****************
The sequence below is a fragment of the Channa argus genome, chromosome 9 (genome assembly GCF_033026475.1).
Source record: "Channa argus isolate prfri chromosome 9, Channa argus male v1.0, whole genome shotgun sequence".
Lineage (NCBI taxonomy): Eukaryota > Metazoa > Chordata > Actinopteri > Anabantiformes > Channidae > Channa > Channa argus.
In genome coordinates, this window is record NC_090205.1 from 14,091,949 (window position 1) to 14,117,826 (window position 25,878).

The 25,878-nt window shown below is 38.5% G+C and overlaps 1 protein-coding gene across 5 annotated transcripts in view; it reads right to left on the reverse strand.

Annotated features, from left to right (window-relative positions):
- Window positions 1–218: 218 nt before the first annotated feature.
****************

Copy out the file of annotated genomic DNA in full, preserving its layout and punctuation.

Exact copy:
The sequence below is a fragment of the Channa argus genome, chromosome 9 (genome assembly GCF_033026475.1).
Source record: "Channa argus isolate prfri chromosome 9, Channa argus male v1.0, whole genome shotgun sequence".
Lineage (NCBI taxonomy): Eukaryota > Metazoa > Chordata > Actinopteri > Anabantiformes > Channidae > Channa > Channa argus.
In genome coordinates, this window is record NC_090205.1 from 14,091,949 (window position 1) to 14,117,826 (window position 25,878).

The 25,878-nt window shown below is 38.5% G+C and overlaps 1 protein-coding gene across 5 annotated transcripts in view; it reads right to left on the reverse strand.

Annotated features, from left to right (window-relative positions):
- Window positions 1–218: 218 nt before the first annotated feature.